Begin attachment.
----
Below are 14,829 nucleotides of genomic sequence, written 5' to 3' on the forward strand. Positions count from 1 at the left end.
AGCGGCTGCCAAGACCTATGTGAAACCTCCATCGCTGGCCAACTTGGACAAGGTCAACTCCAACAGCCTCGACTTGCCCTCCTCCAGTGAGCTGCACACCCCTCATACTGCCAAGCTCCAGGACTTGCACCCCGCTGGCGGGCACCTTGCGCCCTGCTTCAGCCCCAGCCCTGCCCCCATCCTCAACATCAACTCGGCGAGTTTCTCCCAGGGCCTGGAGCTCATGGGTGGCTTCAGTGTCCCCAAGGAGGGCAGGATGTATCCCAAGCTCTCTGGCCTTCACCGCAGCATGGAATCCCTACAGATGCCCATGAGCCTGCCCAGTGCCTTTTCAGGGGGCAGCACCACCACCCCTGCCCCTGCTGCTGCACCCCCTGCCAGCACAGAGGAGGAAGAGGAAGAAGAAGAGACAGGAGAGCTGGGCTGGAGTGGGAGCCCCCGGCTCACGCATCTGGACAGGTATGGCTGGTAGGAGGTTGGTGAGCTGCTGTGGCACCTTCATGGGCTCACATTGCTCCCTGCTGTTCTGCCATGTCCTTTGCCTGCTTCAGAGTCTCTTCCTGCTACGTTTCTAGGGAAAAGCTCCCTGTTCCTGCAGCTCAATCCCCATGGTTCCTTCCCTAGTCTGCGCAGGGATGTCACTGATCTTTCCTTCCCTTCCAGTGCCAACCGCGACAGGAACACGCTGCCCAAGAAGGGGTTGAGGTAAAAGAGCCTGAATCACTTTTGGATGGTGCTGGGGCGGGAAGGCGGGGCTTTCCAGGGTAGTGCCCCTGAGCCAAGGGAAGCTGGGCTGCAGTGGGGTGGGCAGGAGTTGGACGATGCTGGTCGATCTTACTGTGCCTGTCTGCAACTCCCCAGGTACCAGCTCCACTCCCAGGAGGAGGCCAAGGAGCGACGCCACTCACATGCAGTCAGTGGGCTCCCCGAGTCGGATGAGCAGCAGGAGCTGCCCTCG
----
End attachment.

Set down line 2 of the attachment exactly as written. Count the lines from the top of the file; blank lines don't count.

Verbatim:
AGCGGCTGCCAAGACCTATGTGAAACCTCCATCGCTGGCCAACTTGGACAAGGTCAACTCCAACAGCCTCGACTTGCCCTCCTCCAGTGAGCTGCACACCCCTCATACTGCCAAGCTCCAGGACTTGCACCCCGCTGGCGGGCACCTTGCGCCCTGCTTCAGCCCCAGCCCTGCCCCCATCCTCAACATCAACTCGGCGAGTTTCTCCCAGGGCCTGGAGCTCATGGGTGGCTTCAGTGTCCCCAAGGAGGGCAGGATGTATCCCAAGCTCTCTGGCCTTCACCGCAGCATGGAATCCCTACAGATGCCCATGAGCCTGCCCAGTGCCTTTTCAGGGGGCAGCACCACCACCCCTGCCCCTGCTGCTGCACCCCCTGCCAGCACAGAGGAGGAAGAGGAAGAAGAAGAGACAGGAGAGCTGGGCTGGAGTGGGAGCCCCCGGCTCACGCATCTGGACAGGTATGGCTGGTAGGAGGTTGGTGAGCTGCTGTGGCACCTTCATGGGCTCACATTGCTCCCTGCTGTTCTGCCATGTCCTTTGCCTGCTTCAGAGTCTCTTCCTGCTACGTTTCTAGGGAAAAGCTCCCTGTTCCTGCAGCTCAATCCCCATGGTTCCTTCCCTAGTCTGCGCAGGGATGTCACTGATCTTTCCTTCCCTTCCAGTGCCAACCGCGACAGGAACACGCTGCCCAAGAAGGGGTTGAGGTAAAAGAGCCTGAATCACTTTTGGATGGTGCTGGGGCGGGAAGGCGGGGCTTTCCAGGGTAGTGCCCCTGAGCCAAGGGAAGCTGGGCTGCAGTGGGGTGGGCAGGAGTTGGACGATGCTGGTCGATCTTACTGTGCCTGTCTGCAACTCCCCAGGTACCAGCTCCACTCCCAGGAGGAGGCCAAGGAGCGACGCCACTCACATGCAGTCAGTGGGCTCCCCGAGTCGGATGAGCAGCAGGAGCTGCCCTCG